Progress in health status and life expectancy in OECD countries and in emerging economies has been remarkable, but not even. Large inequalities exist not only across countries, but also between population groups within each country. Inequalities in health status are due to many factors, including differences in living and working conditions and in behavioural factors, but also in access to and quality of health care. Despite significant progress in most countries, access to quality health care varies across the socio-demographic groups, including by sex, age, geographic area and for financial and non-financial reasons.

Greater emphasis on public health and disease prevention, along with improved access to health services, can improve the health status and life expectancy of disadvantaged groups. Most OECD countries have endorsed, as major policy objectives, the reduction of inequalities in health status and the principle of equal access to health care based on need. The OECD regularly monitors to what extent policies to reduce health inequality achieve their objectives and assesses the potential benefits and costs of various policy interventions.





Inequalities which surface in the job-market are often entrenched during education, which puts those at the bottom at a serious disadvantage. Poorer students struggle to compete with their wealthier classmates and go on to lower levels of educational attainment, smaller salaries, and most strikingly, shorter lives. Data from 15 OECD countries shows that, at age 30, people with the highest levels of education can expect to live, on average, six years longer than their poorly educated peers.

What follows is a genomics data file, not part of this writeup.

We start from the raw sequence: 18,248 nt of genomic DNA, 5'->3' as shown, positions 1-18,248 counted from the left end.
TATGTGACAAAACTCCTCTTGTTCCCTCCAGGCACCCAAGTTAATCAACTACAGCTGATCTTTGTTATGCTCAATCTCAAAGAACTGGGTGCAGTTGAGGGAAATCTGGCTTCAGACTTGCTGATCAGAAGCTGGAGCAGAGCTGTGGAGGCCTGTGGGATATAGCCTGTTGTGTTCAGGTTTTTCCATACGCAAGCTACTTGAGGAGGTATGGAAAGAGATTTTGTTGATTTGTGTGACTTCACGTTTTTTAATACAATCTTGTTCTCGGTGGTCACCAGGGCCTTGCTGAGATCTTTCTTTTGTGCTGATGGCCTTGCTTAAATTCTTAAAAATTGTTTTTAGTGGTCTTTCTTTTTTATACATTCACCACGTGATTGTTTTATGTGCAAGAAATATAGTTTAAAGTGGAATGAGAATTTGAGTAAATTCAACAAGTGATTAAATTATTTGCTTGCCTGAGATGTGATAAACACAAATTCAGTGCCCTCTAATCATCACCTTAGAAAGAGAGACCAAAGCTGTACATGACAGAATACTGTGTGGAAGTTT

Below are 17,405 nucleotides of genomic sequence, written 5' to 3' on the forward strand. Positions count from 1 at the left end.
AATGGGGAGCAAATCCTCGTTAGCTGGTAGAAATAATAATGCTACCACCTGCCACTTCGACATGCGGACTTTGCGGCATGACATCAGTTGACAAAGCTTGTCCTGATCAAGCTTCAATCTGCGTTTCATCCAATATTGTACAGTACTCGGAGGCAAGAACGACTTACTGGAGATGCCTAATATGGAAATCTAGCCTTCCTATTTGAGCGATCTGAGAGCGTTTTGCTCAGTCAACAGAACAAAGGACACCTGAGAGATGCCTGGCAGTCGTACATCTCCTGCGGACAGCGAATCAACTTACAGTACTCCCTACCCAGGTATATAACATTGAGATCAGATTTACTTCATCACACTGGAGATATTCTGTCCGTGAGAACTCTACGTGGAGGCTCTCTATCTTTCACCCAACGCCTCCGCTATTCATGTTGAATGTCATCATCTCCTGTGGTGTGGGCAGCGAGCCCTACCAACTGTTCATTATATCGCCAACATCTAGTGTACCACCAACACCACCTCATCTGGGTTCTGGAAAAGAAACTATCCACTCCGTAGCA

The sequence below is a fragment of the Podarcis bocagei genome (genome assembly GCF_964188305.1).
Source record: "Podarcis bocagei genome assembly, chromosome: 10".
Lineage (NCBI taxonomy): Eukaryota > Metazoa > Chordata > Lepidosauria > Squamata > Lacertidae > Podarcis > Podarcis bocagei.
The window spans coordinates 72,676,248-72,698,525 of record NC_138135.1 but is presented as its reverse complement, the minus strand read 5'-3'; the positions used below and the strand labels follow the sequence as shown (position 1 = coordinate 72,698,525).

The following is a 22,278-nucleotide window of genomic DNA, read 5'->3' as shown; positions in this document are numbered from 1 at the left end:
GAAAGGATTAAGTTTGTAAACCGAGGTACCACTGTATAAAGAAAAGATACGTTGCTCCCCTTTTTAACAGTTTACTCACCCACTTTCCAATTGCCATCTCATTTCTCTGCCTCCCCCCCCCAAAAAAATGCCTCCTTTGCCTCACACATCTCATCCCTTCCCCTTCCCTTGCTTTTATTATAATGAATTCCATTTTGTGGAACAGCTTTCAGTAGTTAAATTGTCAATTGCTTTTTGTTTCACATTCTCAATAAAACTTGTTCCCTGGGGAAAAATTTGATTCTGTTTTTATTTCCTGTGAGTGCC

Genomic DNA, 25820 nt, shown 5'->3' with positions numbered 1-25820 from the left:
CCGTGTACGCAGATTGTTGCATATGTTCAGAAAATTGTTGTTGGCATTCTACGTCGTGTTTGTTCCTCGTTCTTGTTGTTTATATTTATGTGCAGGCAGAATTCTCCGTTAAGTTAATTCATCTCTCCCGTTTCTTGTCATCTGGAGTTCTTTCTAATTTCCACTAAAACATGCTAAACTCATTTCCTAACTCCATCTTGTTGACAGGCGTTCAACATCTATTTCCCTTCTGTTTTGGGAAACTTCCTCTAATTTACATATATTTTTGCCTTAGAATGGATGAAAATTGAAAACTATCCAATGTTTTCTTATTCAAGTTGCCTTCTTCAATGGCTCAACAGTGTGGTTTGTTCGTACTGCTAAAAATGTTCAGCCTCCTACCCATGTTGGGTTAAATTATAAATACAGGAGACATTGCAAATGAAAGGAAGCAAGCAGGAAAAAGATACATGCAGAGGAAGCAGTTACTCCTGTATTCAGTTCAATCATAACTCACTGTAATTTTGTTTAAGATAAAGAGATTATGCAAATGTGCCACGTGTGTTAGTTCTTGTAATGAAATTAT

Investing in education and training will pay long-term dividends for the economy, for individual well-being, and for the overall prosperity of our societies. Reaching excellence through equity is possible. For that, we need to develop more ambitious education and skills policies. Our evidence-based PISA and PIAAC initiatives highlight large inequalities in education and skills. They also demonstrate that there are major potential benefits to equip disadvantaged groups, such as low social-background students and low-skilled workers, to acquire better skills and compete for better-paying jobs.







The jobs gap between well-educated young people and those who left school early has continued to widen during the crisis. A good education is the best insurance against a lack of work experience.